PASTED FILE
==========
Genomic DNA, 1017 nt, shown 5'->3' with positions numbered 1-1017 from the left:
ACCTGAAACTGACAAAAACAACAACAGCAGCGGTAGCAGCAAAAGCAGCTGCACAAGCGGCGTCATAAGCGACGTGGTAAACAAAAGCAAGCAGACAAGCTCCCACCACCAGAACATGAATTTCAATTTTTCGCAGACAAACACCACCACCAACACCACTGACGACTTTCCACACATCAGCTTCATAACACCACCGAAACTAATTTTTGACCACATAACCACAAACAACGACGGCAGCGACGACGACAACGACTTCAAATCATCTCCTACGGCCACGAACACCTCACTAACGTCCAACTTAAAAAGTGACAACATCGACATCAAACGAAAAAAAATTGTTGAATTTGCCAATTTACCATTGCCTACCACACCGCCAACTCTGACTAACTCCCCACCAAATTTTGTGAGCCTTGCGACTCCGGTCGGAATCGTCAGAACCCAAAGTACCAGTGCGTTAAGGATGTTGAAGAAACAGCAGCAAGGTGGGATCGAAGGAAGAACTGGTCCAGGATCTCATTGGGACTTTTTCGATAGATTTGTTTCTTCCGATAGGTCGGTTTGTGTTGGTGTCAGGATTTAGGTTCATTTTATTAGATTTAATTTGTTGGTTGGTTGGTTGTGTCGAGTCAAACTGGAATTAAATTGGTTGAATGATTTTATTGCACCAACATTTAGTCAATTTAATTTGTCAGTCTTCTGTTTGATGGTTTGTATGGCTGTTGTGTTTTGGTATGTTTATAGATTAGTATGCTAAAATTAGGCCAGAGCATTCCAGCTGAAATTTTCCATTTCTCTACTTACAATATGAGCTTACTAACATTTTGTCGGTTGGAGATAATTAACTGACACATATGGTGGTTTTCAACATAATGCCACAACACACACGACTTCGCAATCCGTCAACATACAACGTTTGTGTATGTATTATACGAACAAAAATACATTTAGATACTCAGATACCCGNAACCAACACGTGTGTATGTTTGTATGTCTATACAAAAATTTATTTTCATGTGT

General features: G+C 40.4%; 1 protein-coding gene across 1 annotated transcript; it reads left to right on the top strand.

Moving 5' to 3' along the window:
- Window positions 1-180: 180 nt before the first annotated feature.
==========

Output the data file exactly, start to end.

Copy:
Genomic DNA, 1017 nt, shown 5'->3' with positions numbered 1-1017 from the left:
ACCTGAAACTGACAAAAACAACAACAGCAGCGGTAGCAGCAAAAGCAGCTGCACAAGCGGCGTCATAAGCGACGTGGTAAACAAAAGCAAGCAGACAAGCTCCCACCACCAGAACATGAATTTCAATTTTTCGCAGACAAACACCACCACCAACACCACTGACGACTTTCCACACATCAGCTTCATAACACCACCGAAACTAATTTTTGACCACATAACCACAAACAACGACGGCAGCGACGACGACAACGACTTCAAATCATCTCCTACGGCCACGAACACCTCACTAACGTCCAACTTAAAAAGTGACAACATCGACATCAAACGAAAAAAAATTGTTGAATTTGCCAATTTACCATTGCCTACCACACCGCCAACTCTGACTAACTCCCCACCAAATTTTGTGAGCCTTGCGACTCCGGTCGGAATCGTCAGAACCCAAAGTACCAGTGCGTTAAGGATGTTGAAGAAACAGCAGCAAGGTGGGATCGAAGGAAGAACTGGTCCAGGATCTCATTGGGACTTTTTCGATAGATTTGTTTCTTCCGATAGGTCGGTTTGTGTTGGTGTCAGGATTTAGGTTCATTTTATTAGATTTAATTTGTTGGTTGGTTGGTTGTGTCGAGTCAAACTGGAATTAAATTGGTTGAATGATTTTATTGCACCAACATTTAGTCAATTTAATTTGTCAGTCTTCTGTTTGATGGTTTGTATGGCTGTTGTGTTTTGGTATGTTTATAGATTAGTATGCTAAAATTAGGCCAGAGCATTCCAGCTGAAATTTTCCATTTCTCTACTTACAATATGAGCTTACTAACATTTTGTCGGTTGGAGATAATTAACTGACACATATGGTGGTTTTCAACATAATGCCACAACACACACGACTTCGCAATCCGTCAACATACAACGTTTGTGTATGTATTATACGAACAAAAATACATTTAGATACTCAGATACCCGNAACCAACACGTGTGTATGTTTGTATGTCTATACAAAAATTTATTTTCATGTGT

General features: G+C 40.4%; 1 protein-coding gene across 1 annotated transcript; it reads left to right on the top strand.

Moving 5' to 3' along the window:
- Window positions 1-180: 180 nt before the first annotated feature.